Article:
Personal bankruptcies rose by 4 per cent last financial year, fuelled by rising debt levels. (Flickr: Rafael J M Souza)
More than 32,000 Australians declared bankruptcy during the 2018 financial year, with households in both of the country’s resource-dependant states, Western Australia and Queensland, still doing it tough.
The WA suburb of Baldivis, about 46 kilometres south of Perth’s CBD, recorded the highest number of personal bankruptcies nationwide with 105.
A report from data registry and analytics business, illion, shows there was a 4 per cent increase in personal bankruptcies across the nation over the last 12 months — with a total of 32,350 Australians declaring themselves bankrupt.
Queensland accounted for five of the suburbs in the top 10 list, which actually included 13 suburbs due to four tying for one spot.
According to one analyst, many of the top 10 suburbs included a high number of young families.
Overall, Queensland recorded the highest number of any state or territory with 9,415 bankruptcies — up 1.5 per cent on the year before.
But WA, with 4,130 personal bankruptcies, experienced an 11.7 per cent increase — the sharpest year-on-year rise.
Victoria recorded the only decrease with its total declining by 2.2 per cent, while South Australia’s increase was minimal at 0.9 per cent.
The chief executive of illion, Simon Bligh, said rising debt levels, stagnant wage growth and falling house prices across the eastern seaboard were a bad combination for consumers.
“The lights are flashing red across several regions in terms of rising consumer stress levels,” he said.
“Sydney’s declining property market and the significant rise in personal bankruptcies could be mirrored in Melbourne in [financial year] 2019, as its property market is showing signs of following the same downwards trajectory.
Experts are pointing to a weaker eastern seaboard housing market as a concern. (774 ABC Melbourne: Simon Leo Brown)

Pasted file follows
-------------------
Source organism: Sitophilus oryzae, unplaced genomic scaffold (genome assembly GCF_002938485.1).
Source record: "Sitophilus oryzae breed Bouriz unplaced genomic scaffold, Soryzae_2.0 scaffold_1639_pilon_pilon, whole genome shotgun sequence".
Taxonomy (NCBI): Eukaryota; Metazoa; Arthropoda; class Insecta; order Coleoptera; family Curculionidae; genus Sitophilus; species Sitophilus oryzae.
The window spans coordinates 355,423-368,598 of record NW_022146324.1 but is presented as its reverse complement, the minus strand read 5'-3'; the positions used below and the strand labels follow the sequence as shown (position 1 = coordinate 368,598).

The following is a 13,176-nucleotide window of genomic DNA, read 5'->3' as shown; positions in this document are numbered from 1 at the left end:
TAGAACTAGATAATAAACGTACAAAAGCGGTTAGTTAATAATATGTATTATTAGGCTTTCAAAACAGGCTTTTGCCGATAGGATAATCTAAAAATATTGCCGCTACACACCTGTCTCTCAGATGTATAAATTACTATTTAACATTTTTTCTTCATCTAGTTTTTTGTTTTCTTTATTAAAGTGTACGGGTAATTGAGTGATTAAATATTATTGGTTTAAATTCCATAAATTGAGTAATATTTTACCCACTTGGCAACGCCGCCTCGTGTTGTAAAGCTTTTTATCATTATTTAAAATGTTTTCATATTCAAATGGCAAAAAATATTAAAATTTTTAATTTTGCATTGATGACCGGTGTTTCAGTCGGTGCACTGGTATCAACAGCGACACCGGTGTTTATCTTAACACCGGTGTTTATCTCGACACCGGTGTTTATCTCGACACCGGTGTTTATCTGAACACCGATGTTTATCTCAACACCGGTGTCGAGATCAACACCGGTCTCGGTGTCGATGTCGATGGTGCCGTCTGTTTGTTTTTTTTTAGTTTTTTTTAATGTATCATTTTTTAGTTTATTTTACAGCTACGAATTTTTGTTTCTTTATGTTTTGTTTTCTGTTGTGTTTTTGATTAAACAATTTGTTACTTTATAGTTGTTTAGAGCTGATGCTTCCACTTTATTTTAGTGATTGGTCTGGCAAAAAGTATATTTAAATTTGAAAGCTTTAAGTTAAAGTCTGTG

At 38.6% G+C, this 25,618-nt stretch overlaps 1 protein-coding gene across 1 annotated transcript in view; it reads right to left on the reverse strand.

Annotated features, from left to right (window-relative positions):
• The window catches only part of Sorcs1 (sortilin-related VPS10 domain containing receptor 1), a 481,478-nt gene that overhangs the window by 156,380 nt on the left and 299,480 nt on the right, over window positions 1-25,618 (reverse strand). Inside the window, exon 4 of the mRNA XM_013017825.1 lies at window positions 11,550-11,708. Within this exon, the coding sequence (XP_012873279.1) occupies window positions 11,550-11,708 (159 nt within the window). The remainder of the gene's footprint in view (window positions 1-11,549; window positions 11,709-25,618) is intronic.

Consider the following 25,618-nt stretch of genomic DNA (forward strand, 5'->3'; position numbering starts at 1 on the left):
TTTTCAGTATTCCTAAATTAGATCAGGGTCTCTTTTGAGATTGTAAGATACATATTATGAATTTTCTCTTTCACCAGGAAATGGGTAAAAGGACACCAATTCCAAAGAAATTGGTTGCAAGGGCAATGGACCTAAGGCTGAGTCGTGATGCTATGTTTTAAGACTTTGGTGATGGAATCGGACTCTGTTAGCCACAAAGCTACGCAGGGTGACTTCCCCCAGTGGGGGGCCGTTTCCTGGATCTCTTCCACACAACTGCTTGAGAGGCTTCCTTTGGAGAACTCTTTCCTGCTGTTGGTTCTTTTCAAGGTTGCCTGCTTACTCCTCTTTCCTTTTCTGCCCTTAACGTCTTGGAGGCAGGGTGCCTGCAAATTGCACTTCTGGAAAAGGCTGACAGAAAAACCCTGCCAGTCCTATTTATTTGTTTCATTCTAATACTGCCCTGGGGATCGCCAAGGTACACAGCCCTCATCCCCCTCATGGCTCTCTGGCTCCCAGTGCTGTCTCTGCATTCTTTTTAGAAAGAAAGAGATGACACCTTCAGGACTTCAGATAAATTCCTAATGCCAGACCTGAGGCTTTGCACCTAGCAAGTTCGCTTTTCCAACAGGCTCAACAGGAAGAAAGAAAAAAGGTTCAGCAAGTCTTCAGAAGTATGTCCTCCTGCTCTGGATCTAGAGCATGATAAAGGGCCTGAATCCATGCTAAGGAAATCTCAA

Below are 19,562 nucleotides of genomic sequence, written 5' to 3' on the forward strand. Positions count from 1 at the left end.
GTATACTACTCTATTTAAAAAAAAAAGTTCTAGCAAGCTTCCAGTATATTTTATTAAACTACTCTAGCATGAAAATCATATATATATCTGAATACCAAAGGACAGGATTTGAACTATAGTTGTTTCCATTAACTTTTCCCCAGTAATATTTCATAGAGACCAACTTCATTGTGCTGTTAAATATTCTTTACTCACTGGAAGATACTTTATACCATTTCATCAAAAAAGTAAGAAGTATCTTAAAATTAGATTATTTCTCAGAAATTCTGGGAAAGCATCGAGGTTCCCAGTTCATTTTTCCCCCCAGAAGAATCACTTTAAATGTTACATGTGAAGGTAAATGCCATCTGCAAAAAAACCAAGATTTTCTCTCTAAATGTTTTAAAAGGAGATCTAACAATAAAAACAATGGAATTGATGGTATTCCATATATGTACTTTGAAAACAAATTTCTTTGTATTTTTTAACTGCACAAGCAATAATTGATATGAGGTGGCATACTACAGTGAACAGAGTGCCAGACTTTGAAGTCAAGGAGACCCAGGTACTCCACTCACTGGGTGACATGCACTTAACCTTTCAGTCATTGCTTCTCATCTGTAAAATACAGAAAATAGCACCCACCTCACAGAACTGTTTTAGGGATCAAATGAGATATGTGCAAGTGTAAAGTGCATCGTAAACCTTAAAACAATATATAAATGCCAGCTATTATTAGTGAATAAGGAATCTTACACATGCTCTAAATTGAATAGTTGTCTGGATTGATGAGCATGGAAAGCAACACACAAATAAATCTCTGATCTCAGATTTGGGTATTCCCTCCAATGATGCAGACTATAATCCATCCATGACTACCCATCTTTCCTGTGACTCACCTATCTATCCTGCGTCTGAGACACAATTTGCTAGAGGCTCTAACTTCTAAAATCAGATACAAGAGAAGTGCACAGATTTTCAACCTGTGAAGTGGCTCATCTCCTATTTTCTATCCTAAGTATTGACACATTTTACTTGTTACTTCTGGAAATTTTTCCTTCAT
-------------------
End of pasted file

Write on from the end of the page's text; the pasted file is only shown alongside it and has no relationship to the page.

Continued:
“At the same time, economies in Western Australia and Queensland have turned a corner recently, with property markets stabilising and resurgent resources prices.
“Yet according to our analysis, a significant number of households are still doing it tough in these states.”
Vulnerable young families in hard-hit suburbs
In WA, the trend among the top five suburbs for total bankruptcies in 2017-18 was clear.
Elson Goh, a financial planner and instructor at Curtin University’s School of Economics and Finance in WA, said the demographic makeup of most of the suburbs in the national top 10 included many young families.
He said in Baldivis in particular — where at the last census, children aged between 0 and 14 made up 27.2 per cent of the population — that left them more vulnerable.
“Some of these families are struggling to obviously meet some of their commitments, and they are the vulnerable ones because they’ve got a heavy burden to shoulder,” he said.
However, Mr Goh said while the report was concerning, it was not all doom and gloom.
“Clearly people and families are experiencing quite a lot of stress in terms of having to meet their commitments, and when the strain gets too much people are walking away by filing bankruptcy,” he said.
“While it could possibly escalate further, it may be premature to suspect that because there has been some turnaround.
“Take our local [WA] economy, for example.
“We have seen that house prices have been somewhat stabilised in some suburbs, and whilst the job wages hasn’t increased tremendously, we do see some business confidence has risen.”
Fewer options creating more vulnerability
Mr Goh said filing for bankruptcy was often caused by a drastic or unexpected event.
People should know all their options before filing for bankruptcy, financial planners say. (Pixabay: Simon Hill)
“This can range from prolonged inability to find employment, death of a family member or perhaps a major fallout of a business partner,” he said.
“[Previously there were] some options that people could consider, but it’s no longer there because of the falling house prices and stagnant wage growth.”
While interest rates have remained low for some time, Mr Goh said mortgage stress was a particularly large factor in the increase in bankruptcies.
However, he said there were still avenues people could consider before opting for bankruptcy:
- Seek financial counselling, such as from Legal Aid or Centrelink;
- Approach your bank or debt provider and arrange a debt repayment plan; and
- Approach service providers and seek help to avoid being cut off.
Mr Goh said while filing for bankruptcy sometimes could not be helped, the impact could be severe and people should avoid it if at all possible.
“You are classified as a bankrupt for three years, and someone will be appointed to look after your affairs,” he said.
“The fact that you’ve been a bankrupt will appear on a public register, travel can be restricted and service providers may require you to pay a bond before they provide you with any services.
“Future employment can also be affected and it may be difficult to borrow money to buy a house or rent in the future.”